After my first buy or sell piece, I received a lot of requests from readers about other players they would like more information about. I’ve heard you loud and clear. Below is part two in my series. Tomorrow, I’ll be reviewing Victor Martinez, Brett Lawrie, Yoenis Cespedes, Miguel Montero and maybe Jacoby Ellsbury.
- Officially licensed by the MLB
- Officially licensed by the MLB
All stats are through May 20.
Paul Konerko: Push
In my fantasy guide, a big reason I was down on Paul Konerko heading into the year had nothing to do with a potential decline in his skill set due to his age (he’s 34). I was concerned he wouldn’t have an opportunity to drive in and score runs due to the deficiencies of the construction of the lineup around him and hitting behind Adam Dunn. Dunn is a three-outcome player as he only hits home runs, walks or strikes out; last year, he had one of these outcomes in 57 percent of his at-bats, while the major league average is 29.5 percent. For example, last year, Paul Konerko ranked 60th in majors (among players with at least 300 at-bats) in plate appearances with runners on-base.1 This year he ranks 118th, tied with the likes of Pete Kozma, Ichiro Suzuki and Lorenzo Cain. I can’t say I’m surprised because the White Sox have the thrid lowest OBP in the league with .294. In terms of skill set, it appears his bat speed may have decreased. He’s striking 11 percent of the time on fastballs, the last three years it’s been 9.1 percent. He’s also swinging and missing more on fastballs, 10.1 percent this year compared to 9.3 percent the past three years. On secondary pitches, his BABIP is 12 percent lower than last year, and he’s swinging and missing 20 percent more often, but is putting 9 percent more of those balls play. Basically, it looks like he’s getting unlucky on secondary pitches. Paul Konerko is a better player than he’s shown thus far, but you have a player who will hit .250-260 with 15-20 home runs.
Danny Espinosa: Sell
At the beginning of last September, Espinosa tore his left rotator cuff and decided to play with the injury instead of getting surgery for the 2013 season. That reason alone is why I buried him on my cheat sheet, because I never want to roster players who are already injured. How many walks does he have so far this year? Three. Espinosa has never been much of a walker, but we’re at Jeff Keppinger levels now. His strikeout rate is one percentage point lower than last year (27 percent), and his contact rates the same as last year, but it’s the type of contact that is a big red flag. Last year, he hit a ground ball 47 percent of the time; this year, it’s 49.5 percent. In general, ground balls produce the lowest likelihood of generating runs compared to fly balls and line drives. So, he has a poor approach at the plate and he’s making the same amount of contact, but it’s a lot weaker, and on top of all that, he has a rotator cuff issue. I’m selling him to anyone who thinks he can turn it around.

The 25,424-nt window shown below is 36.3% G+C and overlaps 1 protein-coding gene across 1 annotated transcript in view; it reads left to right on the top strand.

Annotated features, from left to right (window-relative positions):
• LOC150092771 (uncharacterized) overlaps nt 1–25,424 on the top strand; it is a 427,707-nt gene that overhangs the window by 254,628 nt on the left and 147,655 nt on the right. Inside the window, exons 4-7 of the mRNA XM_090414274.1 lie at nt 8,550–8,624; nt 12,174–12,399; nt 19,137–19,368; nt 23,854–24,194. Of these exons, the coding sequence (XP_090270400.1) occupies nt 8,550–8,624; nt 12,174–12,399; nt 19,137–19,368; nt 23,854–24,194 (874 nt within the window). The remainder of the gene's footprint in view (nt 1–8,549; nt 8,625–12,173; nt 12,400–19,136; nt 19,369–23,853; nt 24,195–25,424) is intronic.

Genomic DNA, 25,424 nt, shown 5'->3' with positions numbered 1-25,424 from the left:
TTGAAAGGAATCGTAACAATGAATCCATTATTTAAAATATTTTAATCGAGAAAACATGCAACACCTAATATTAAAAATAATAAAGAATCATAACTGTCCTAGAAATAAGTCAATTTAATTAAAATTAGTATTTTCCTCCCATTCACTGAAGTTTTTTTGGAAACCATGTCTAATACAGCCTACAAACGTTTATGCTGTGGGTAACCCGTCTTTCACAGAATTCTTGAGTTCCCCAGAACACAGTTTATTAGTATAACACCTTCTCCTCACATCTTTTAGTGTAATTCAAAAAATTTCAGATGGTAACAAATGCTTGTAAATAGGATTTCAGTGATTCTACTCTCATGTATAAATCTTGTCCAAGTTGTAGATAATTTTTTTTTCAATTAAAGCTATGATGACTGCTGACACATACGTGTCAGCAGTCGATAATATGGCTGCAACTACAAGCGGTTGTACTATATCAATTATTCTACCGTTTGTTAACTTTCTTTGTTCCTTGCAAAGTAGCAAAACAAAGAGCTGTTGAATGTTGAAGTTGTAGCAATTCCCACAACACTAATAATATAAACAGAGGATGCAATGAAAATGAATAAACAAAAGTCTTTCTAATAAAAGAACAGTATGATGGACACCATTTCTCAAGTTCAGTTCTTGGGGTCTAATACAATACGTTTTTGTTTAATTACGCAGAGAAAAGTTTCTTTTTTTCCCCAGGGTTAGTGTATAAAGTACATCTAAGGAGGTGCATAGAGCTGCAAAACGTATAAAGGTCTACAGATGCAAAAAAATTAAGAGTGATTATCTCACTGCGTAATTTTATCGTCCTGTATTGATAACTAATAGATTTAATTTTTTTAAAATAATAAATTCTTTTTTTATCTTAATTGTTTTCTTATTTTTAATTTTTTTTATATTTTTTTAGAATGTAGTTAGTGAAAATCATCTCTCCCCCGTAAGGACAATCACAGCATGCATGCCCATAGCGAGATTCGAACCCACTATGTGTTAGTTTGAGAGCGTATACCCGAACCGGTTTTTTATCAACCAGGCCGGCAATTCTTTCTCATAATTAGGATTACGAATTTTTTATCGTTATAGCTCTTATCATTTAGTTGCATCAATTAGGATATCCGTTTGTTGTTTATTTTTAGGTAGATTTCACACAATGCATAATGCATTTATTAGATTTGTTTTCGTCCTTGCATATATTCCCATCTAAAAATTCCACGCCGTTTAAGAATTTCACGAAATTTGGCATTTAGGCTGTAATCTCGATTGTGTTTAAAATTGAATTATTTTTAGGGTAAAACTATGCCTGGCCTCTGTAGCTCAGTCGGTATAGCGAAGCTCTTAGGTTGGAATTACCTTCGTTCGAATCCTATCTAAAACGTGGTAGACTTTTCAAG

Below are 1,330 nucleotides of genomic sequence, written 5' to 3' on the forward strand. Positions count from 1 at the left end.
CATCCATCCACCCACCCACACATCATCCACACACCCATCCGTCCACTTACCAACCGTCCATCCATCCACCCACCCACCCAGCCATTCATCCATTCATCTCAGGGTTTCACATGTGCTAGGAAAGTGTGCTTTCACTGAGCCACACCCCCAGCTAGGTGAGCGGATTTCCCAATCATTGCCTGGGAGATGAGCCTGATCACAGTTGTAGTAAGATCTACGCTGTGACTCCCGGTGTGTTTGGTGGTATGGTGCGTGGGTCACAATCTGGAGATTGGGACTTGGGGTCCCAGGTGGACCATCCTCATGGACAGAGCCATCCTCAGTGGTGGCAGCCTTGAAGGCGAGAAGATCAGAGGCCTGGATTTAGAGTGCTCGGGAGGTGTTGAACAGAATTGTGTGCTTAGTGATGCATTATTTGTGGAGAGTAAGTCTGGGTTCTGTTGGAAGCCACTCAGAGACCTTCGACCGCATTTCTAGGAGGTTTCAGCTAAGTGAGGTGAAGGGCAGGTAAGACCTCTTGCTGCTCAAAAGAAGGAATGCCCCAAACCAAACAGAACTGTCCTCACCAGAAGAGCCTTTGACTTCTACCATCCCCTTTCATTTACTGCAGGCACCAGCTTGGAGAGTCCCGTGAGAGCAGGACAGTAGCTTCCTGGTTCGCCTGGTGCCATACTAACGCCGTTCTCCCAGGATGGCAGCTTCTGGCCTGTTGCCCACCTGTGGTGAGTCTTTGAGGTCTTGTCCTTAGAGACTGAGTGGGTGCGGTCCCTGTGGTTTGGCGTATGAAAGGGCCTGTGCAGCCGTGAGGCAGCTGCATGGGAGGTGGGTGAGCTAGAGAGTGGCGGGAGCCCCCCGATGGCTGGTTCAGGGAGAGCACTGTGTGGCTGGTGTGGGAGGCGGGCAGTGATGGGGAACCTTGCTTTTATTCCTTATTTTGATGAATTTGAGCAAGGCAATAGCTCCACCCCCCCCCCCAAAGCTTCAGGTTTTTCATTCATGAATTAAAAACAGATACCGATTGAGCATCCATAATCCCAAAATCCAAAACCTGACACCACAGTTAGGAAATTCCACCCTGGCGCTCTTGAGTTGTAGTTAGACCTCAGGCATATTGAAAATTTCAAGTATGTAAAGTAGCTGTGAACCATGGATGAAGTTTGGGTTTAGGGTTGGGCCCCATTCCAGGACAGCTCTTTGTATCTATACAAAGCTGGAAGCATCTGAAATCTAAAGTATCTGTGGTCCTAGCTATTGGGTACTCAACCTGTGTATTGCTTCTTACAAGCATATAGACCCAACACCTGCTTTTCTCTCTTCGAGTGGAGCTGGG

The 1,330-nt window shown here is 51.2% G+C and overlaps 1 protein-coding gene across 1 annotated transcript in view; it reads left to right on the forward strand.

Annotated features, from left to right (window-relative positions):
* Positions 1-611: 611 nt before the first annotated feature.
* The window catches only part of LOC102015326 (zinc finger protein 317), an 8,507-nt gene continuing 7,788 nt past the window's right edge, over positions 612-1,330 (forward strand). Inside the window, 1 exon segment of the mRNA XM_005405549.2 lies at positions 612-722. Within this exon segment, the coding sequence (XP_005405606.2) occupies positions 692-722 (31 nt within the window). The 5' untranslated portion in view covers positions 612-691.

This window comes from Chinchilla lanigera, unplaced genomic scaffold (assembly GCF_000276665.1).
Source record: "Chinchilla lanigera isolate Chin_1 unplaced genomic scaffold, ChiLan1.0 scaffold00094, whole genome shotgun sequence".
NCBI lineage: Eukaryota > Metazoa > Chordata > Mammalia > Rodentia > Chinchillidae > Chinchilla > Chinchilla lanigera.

Cole Hamels: Buy
The velocity of the fastball and other pitches do not have noticeable change. Even though his strikeout rate is down, his swing-and-miss rate is the highest it’s been since 2008. The quality of his stuff is the same, but his biggest problem has been the walks. This is especially true with men on base. Prior to this year, he’s averaged a walk rate of 6.5 percent with men on base. This year, it’s 11.3 percent. He’s walking more batters with no one base at well, which tells me his problems are mechanical and they can be fixed at any moment. His last start against the Marlins was the best he looked2 in a month. Granted it was against a bad triple-A lineup, but he challenged hitters with his great change-up and generated a lot of swings and misses. I know this is purely revisionist, but if you remove his first two starts of the year, where he allowed 13 earned runs in 10.2 innings, he has a 3.12 ERA, 1.14 WHIP, 23 percent strikeout rate and 8.9 percent walk rate. If the walk rate doesn’t improve, he’s a top-20 starting pitcher instead of a top-10 pitcher.
1. The data is courtesy of Baseball Prospectus.
2. After the first six batters, he started using his secondary pitches more to thwart the aggressiveness of the Marlins hitters as they were looking for and getting first-pitch fastballs in the strike zone.